There were some really interesting things coming out of the work which I’m keen to explore in the next few weeks. But the first big thing that struck me was how little Otago funders spend on “Youth” - or perhaps how much Canterbury funders spend on “Youth”.
So I’ve dived into this a wee bit, as have some suspicions that spend is driven by supply, rather than demand.
In 2015 Otago funders put $798k into groups I would classify as “Youth”. In 2014 Canterbury funders put $4.4m into the same sorts of groups.
Using the 2013 census, if we define “youth” as being between 10 and 19, the spend per person = $29 in Otago, and $75 in Canterbury. If you argue that youth is actually 15 – 24, then the spend is $25 per head in Otago, and $70 per head in Canterbury. So however you cut it, these numbers look a bit out of kilter.
What I did then was to look at the purpose of the organisations getting funding, delving into the rules of the charity, the website, and sometimes the Facebook pages of the organisations. And here’s where it gets interesting – and possibly slightly uncomfortable.
In Canterbury, around half – that’s $2.2m – of funding from the community go to groups with a faith based background. In Otago the figure is 30% - that’s $245k. This can be manifested in board membership: perhaps their Board need to be active congregation members, the objects of the trust were about promoting the Christian faith, or that the Church needs to vett the board. In at least one case there was a line in the job descriptions that paid employees needed to be active members of the congregation. The other thing that is readily apparent when I look through the list of underlying entities is the sheer numbers of evangelical churches involved in this work, and that many of these have only been around in the past decade or so… curiously enough since the growth in funding sources.
Now, provided they make the community a better place then good luck to them all. It would be great to see some good data on this. But at the back of my mind is a niggle about recruitment under the guise of youth work. In my younger days I recall a youth worker trying to recruit me: things could well have changed in thirty years! But as a parent, I am concerned about normalisation of this work in schools.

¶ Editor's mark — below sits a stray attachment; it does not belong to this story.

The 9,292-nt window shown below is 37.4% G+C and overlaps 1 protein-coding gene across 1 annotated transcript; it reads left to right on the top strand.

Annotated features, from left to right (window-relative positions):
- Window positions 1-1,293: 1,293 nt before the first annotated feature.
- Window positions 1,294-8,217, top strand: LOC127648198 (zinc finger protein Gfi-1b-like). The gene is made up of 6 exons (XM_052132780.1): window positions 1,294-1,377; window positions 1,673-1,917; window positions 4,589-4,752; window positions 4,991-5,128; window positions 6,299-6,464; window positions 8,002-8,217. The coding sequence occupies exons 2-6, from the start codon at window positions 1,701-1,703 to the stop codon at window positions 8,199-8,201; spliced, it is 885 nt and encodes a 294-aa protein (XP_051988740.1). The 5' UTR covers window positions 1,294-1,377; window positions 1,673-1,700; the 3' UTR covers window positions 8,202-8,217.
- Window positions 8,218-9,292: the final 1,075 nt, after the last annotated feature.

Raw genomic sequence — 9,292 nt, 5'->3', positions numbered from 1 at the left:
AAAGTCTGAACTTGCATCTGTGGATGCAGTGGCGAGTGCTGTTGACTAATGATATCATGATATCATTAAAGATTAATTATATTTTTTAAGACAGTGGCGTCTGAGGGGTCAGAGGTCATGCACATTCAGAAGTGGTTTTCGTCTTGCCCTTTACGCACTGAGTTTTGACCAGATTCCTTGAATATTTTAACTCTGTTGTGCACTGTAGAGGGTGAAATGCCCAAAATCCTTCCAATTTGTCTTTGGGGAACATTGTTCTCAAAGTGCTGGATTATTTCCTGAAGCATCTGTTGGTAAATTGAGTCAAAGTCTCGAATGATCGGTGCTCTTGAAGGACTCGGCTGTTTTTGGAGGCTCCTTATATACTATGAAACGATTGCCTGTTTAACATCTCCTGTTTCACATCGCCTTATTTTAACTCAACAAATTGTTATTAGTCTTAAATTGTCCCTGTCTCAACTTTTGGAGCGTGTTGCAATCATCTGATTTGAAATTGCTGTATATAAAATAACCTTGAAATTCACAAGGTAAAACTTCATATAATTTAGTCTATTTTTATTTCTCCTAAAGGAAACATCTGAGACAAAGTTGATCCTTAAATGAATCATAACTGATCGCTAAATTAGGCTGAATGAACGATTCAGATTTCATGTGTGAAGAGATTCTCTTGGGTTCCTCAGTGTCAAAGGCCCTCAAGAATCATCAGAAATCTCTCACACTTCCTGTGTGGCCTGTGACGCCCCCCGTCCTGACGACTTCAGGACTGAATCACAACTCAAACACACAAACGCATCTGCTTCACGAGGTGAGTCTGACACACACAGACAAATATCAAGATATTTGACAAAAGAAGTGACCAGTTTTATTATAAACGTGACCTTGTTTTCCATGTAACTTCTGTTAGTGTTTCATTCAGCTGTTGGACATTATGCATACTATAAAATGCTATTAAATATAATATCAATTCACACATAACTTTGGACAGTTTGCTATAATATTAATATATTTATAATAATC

Non faith based providers doing similar work received $780k – that’s 17% of funding – in Canterbury.
Also of some interest is what I have called Rehabilitation: working with those people who are at risk of hard core offending. These groups get less than 10% of funding in both Canterbury and Otago – although they do receive considerable government support.
Of course these numbers ignore Sports clubs, who often have programmes to keep the youth off the streets, and schools and alternative education providers, who of course how a vested interest in making sure that kids stay in school, and become fabulous citizens of the world.
We often wring our hands about Youth. Whether these programmes help those kids teetering on the edge of making some bad choices in their lives it’s hard to say. And I have not answered by question about if Otago is tight on Youth spending, or if Canterbury is lavish. But if anyone is interested in this part of the grant making ecosystem, please get in touch.